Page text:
• Learn how to view behavior through a “trauma” lens

  • Understand the importance of teaching social-emotional skills

  • Learn tiered approaches to building student social-emotional competencies

  • Identify self-care strategies that allows a teacher to create a predictable and consistent learning environment

Social-Emotional Learning

Schools are increasingly identified as responsible for teaching social-emotional competencies in addition to academic concepts.  There are many barriers to effective Social-Emotional Learning (SEL) implementation.  First, staff find it challenging to find the time to explicitly teach these skills given other academic mandates.  Second, few staff have received intensive training for how to promote these competencies in their classroom.  Third, many schools struggle to focus on proactive SEL instruction when they are dedicating significant resources to reactive approaches to externalizing behaviors.  Professional Development in Social-Emotional Learning often focus on the following objectives

  • Identifying the relationship between social-emotional competency and academic success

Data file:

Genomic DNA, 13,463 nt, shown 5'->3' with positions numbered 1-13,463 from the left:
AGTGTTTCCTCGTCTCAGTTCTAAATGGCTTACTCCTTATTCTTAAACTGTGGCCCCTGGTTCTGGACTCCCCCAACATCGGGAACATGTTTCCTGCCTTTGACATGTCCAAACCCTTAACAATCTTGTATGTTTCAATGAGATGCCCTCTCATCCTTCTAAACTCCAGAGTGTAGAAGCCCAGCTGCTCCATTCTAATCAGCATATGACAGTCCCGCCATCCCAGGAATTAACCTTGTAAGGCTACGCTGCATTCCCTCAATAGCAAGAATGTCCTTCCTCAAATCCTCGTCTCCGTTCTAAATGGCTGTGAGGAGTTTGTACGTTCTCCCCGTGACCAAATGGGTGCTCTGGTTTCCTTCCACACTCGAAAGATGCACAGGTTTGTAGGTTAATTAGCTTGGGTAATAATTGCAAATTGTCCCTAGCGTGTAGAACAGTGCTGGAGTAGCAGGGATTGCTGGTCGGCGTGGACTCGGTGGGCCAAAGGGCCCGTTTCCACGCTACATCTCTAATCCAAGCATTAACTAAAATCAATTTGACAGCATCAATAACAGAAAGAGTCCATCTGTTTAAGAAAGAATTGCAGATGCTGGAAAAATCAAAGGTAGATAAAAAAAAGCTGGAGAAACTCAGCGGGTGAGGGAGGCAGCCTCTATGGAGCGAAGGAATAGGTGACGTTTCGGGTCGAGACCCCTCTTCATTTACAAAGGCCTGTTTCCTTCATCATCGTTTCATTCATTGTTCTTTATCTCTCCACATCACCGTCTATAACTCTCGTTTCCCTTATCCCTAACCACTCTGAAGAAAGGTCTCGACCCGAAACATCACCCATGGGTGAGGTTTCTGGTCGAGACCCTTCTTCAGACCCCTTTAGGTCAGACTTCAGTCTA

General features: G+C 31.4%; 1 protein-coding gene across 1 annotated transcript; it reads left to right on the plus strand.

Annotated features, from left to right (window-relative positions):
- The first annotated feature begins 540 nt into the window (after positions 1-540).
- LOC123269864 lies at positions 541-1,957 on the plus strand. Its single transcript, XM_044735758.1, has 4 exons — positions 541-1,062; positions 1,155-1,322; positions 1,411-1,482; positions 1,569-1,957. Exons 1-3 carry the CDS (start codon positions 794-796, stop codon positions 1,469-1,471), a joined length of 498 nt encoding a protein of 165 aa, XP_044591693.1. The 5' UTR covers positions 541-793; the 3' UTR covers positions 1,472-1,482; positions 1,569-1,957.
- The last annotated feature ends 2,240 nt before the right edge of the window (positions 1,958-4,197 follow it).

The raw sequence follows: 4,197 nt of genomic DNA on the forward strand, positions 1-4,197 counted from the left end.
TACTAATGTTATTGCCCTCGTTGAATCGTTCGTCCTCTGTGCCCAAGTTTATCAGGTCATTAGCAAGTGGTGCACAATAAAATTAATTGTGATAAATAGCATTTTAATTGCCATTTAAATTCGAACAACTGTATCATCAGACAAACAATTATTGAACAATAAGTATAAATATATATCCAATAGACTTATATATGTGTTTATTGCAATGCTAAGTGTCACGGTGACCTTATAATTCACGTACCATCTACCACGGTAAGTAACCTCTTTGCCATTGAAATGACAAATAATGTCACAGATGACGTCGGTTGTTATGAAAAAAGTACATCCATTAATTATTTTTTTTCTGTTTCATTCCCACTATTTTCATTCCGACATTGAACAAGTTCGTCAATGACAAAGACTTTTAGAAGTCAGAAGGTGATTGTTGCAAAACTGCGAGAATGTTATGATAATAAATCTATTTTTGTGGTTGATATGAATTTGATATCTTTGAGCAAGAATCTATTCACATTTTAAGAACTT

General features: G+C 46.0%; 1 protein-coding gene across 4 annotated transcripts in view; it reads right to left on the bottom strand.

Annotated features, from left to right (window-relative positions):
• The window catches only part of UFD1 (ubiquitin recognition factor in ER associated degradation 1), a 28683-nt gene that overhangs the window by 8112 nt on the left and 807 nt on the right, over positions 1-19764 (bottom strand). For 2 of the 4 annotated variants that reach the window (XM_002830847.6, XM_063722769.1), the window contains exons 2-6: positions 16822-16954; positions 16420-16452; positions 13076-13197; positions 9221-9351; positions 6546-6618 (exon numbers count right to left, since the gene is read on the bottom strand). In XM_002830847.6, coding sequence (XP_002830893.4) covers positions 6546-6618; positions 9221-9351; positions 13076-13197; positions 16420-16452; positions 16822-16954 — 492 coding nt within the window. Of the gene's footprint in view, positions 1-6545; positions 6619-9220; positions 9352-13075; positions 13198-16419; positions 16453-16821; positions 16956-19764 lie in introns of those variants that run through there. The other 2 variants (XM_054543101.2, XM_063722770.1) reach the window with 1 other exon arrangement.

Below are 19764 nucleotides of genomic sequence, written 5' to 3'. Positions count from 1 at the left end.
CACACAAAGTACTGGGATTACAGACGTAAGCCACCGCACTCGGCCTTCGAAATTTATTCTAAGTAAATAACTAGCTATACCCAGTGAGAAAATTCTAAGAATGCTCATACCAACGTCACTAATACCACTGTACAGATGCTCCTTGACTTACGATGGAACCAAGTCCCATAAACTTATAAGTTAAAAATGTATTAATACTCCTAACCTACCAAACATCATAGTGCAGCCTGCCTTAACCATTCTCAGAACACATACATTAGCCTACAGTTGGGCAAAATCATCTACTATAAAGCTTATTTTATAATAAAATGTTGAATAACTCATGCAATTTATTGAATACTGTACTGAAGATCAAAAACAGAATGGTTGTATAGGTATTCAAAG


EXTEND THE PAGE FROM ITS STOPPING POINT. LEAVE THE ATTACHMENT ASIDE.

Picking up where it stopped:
• Understanding the social-emotional competencies that promote classroom success

  • Identifying tiered approaches to building social-emotional competencies

  • Learning classroom structures and routines to embed Social-Emotional Learning into academics

  • Learning classroom structures to support effective break-taking

  • Identifying effective collaboration between school counselors and teachers to promote social-emotional competencies

Managing Anxiety in the School Setting

Anxiety disorders are on the rise in the United States.  Children with anxiety are more likely to make frequent physical health complaints (somatization) which leads them to the nurse.  They are also more likely to engage in a range of escape behaviors to avoid uncomfortable anxiety symptoms, including classroom/school refusal.  The response to these anxiety symptoms can often make them worse.  Behavior Intervention Plans (BIPs) often call for students to be able to access their counselor as needed when anxious.  Other accommodations include removing task demands that elicit anxiety.  These responses fuel student anxiety because the child does not have the opportunity to overcome their fears.  Professional Development around anxiety disorders often focus on the following objectives: